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Bar News - August 19, 2011

Opinion: A Client’s Perspective: Don’t Waste Your Money on Lawyers


This provocatively titled blog post caught my eye. The title was catchy and cleverly misleading – the writer did not advocate doing without lawyers. Instead, he shared advice on not wasting money on lawyers by unnecessarily relying on them. Recently, I shared the blog post on the NH Bar Association Group page on LinkedIN. The posting drew brief comments from three attorneys in different practice areas. The blog author and the three lawyers agreed to have their comments reprinted here. – Dan Wise, Editor

Startup Legal and Financial Resources:

Startup Lawyer - This site flat out rocks. Read every word on it. Twice. It’ll teach you all the basic of dozens of legal issues that will come up with your startup. Everything from 83b to vesting to IP.

Venture Hacks - I just love these guys. They are doing so much to help the entrepreneurial community, and in ways that are good for everyone. In addition to running Angel List, they’ve written and collected some of the best resources on the web. Everything from equity to board seats to due diligence.

Feld Thoughts - This is the blog and startup resource center run by Brad Feld, of TechStars and Foundry Group. While there are now hundreds of [venture capitalists] with blogs, Brad’s is one of the most comprehensive set of concrete resources out there. He also uses Lijit to power search of both his blog and other top blogs. It’ s a powerful way to find high quality, curated advice on any startup topic. Everything from 409a to financial statements to negotiations.

YC Series AA Documents - Y Combinator worked with Wilson Sonsini to create a solid set of equity financing documents that startups and angels can use as templates. They’re neutral, vetted, and free. Even if you’re not using them, reading through them is a great way to educate yourself about all the topics you’ll face during a financing round.

When I started my first company Openvote, I asked my lawyer’s advice on every legal matter. I thought it was essential that he be involved in everything that could one day come back to haunt us. He prepared us with NDA templates. He explained every detail of the articles of incorporation and the bylaws. He did an incredible amount of work for us. He was not the most expensive lawyer by the hour, but we used him a lot. I had budgeted $12,000 of credit card debt to get us to a prototype. The bill from the lawyer before we’d barely written a line of code? $9,000! Holy Sh*t! Of course, I negotiated it way down, but still, I had screwed up. It was my responsibility to manage his time. A lawyer is a service provider. The entrepreneur has to manage the costs associated with his work. When we started [my next company] FlightCaster, I worked incredibly hard to learn as much as I could on my own time. I figured that with enough blog reading, friend-bugging, and advisor counseling, I could get away with only the bare minimum in paid counsel.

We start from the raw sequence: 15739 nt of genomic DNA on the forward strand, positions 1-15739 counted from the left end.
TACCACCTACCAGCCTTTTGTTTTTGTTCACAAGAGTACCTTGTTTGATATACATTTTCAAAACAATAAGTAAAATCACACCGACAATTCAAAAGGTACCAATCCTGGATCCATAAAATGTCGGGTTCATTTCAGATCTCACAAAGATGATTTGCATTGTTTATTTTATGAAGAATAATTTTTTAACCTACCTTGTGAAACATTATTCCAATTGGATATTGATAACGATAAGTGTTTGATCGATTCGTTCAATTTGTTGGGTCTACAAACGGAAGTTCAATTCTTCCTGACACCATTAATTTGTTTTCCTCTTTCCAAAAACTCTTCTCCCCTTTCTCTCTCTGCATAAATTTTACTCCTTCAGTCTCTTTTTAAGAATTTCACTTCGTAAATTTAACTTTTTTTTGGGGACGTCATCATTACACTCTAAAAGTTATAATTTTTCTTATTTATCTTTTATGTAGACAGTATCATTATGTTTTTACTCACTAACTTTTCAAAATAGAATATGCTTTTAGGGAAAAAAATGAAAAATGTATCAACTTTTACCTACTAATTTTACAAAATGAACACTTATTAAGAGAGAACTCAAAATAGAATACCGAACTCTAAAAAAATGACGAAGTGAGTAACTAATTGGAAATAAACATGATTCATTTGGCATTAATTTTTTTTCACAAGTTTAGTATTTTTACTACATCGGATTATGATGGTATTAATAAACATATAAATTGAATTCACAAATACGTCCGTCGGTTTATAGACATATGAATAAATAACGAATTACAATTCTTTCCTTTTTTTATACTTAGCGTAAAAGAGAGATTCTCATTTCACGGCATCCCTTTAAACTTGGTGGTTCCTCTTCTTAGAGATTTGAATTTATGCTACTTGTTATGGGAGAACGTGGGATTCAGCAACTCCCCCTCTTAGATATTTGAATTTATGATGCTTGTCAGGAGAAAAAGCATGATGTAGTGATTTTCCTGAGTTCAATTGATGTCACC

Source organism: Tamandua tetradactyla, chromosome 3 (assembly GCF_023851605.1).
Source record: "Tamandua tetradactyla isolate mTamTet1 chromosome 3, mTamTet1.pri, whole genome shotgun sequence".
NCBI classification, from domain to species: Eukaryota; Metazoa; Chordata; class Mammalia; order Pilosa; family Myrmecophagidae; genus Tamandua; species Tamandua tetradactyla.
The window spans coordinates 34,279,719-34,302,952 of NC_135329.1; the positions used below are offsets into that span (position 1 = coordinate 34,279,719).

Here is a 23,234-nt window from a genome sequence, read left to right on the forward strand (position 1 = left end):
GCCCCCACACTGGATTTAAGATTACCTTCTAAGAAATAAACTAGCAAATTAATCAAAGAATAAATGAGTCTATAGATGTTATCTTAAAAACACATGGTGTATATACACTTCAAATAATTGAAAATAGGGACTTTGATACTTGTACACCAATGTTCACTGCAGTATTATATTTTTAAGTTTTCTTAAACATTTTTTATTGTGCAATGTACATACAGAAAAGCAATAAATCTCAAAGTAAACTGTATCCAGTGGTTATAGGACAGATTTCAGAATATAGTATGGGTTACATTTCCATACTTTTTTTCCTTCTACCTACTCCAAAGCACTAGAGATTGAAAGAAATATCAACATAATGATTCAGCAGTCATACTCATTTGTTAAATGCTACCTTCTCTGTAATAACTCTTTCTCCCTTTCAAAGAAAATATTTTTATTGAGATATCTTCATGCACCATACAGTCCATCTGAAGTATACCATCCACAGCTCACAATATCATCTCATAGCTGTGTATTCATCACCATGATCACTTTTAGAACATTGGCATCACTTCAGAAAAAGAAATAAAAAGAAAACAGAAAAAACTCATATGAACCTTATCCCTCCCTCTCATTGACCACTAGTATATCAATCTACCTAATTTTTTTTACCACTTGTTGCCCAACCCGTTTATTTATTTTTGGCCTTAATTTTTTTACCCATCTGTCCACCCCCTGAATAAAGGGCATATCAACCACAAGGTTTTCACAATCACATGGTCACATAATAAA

Funny thing happened though. All this extra work on my side meant that I could now afford to hire the very best!

You should insist on working with incredible people in all aspects of your business. If you only hire world-class engineers, apply that same demand for quality to your accountant and your lawyer. There will be times when they prove their value. Our legal and financial counsel contributed an incredible amount to FlightCaster’s success and I’m certain that, without them, our result would’ve been substantially worse. And because I only used them for the most important questions and tasks, their overall impact on our cash flow was actually reasonable. Most importantly, I put the effort in to self-educate, which helped me make better decisions overall.